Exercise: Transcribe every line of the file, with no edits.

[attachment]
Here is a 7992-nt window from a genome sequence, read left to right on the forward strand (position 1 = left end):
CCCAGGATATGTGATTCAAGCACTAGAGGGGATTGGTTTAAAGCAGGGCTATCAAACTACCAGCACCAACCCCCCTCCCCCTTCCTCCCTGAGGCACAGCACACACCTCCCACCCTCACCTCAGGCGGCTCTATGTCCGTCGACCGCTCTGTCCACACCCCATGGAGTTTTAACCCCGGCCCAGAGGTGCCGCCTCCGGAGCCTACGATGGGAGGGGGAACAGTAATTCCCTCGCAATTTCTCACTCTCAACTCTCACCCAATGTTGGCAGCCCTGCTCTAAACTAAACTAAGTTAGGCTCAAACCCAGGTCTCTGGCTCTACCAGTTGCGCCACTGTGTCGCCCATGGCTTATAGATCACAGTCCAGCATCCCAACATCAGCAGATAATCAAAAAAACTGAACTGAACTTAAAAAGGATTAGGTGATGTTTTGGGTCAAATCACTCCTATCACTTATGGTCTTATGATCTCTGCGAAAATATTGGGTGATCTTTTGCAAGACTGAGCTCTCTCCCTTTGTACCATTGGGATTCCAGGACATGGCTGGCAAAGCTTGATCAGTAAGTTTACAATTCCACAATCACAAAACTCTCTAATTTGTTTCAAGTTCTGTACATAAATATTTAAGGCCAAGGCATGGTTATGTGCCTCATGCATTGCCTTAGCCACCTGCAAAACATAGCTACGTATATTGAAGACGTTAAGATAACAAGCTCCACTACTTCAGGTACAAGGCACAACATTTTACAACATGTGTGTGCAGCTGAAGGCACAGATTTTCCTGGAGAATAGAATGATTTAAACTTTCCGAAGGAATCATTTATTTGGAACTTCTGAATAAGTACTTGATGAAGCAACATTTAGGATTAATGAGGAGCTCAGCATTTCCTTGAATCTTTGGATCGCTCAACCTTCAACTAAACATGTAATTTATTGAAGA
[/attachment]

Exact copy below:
Here is a 7992-nt window from a genome sequence, read left to right on the forward strand (position 1 = left end):
CCCAGGATATGTGATTCAAGCACTAGAGGGGATTGGTTTAAAGCAGGGCTATCAAACTACCAGCACCAACCCCCCTCCCCCTTCCTCCCTGAGGCACAGCACACACCTCCCACCCTCACCTCAGGCGGCTCTATGTCCGTCGACCGCTCTGTCCACACCCCATGGAGTTTTAACCCCGGCCCAGAGGTGCCGCCTCCGGAGCCTACGATGGGAGGGGGAACAGTAATTCCCTCGCAATTTCTCACTCTCAACTCTCACCCAATGTTGGCAGCCCTGCTCTAAACTAAACTAAGTTAGGCTCAAACCCAGGTCTCTGGCTCTACCAGTTGCGCCACTGTGTCGCCCATGGCTTATAGATCACAGTCCAGCATCCCAACATCAGCAGATAATCAAAAAAACTGAACTGAACTTAAAAAGGATTAGGTGATGTTTTGGGTCAAATCACTCCTATCACTTATGGTCTTATGATCTCTGCGAAAATATTGGGTGATCTTTTGCAAGACTGAGCTCTCTCCCTTTGTACCATTGGGATTCCAGGACATGGCTGGCAAAGCTTGATCAGTAAGTTTACAATTCCACAATCACAAAACTCTCTAATTTGTTTCAAGTTCTGTACATAAATATTTAAGGCCAAGGCATGGTTATGTGCCTCATGCATTGCCTTAGCCACCTGCAAAACATAGCTACGTATATTGAAGACGTTAAGATAACAAGCTCCACTACTTCAGGTACAAGGCACAACATTTTACAACATGTGTGTGCAGCTGAAGGCACAGATTTTCCTGGAGAATAGAATGATTTAAACTTTCCGAAGGAATCATTTATTTGGAACTTCTGAATAAGTACTTGATGAAGCAACATTTAGGATTAATGAGGAGCTCAGCATTTCCTTGAATCTTTGGATCGCTCAACCTTCAACTAAACATGTAATTTATTGAAGA